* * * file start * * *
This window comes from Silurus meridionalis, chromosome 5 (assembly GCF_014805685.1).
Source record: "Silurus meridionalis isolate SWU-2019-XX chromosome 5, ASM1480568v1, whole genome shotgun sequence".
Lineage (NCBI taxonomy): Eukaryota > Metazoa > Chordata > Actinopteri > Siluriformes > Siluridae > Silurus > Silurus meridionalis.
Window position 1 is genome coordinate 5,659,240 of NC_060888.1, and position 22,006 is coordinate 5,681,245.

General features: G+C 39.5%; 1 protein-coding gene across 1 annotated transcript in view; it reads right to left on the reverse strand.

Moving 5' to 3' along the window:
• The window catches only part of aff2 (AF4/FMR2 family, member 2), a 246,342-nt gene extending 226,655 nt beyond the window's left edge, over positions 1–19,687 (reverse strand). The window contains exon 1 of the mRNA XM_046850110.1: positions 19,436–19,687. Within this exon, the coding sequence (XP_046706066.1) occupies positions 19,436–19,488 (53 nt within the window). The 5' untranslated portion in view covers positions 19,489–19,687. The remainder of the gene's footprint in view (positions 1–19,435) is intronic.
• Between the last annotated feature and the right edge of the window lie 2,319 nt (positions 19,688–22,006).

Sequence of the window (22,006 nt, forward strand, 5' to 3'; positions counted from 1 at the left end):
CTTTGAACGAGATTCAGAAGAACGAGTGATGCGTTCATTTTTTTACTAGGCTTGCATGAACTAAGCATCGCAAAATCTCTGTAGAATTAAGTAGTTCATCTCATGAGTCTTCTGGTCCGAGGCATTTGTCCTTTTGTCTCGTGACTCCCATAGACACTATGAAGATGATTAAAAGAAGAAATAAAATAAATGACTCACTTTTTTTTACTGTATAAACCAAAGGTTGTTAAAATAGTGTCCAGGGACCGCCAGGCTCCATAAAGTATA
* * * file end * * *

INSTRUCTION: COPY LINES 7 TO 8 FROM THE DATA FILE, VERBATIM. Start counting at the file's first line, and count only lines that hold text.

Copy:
• The window catches only part of aff2 (AF4/FMR2 family, member 2), a 246,342-nt gene extending 226,655 nt beyond the window's left edge, over positions 1–19,687 (reverse strand). The window contains exon 1 of the mRNA XM_046850110.1: positions 19,436–19,687. Within this exon, the coding sequence (XP_046706066.1) occupies positions 19,436–19,488 (53 nt within the window). The 5' untranslated portion in view covers positions 19,489–19,687. The remainder of the gene's footprint in view (positions 1–19,435) is intronic.
• Between the last annotated feature and the right edge of the window lie 2,319 nt (positions 19,688–22,006).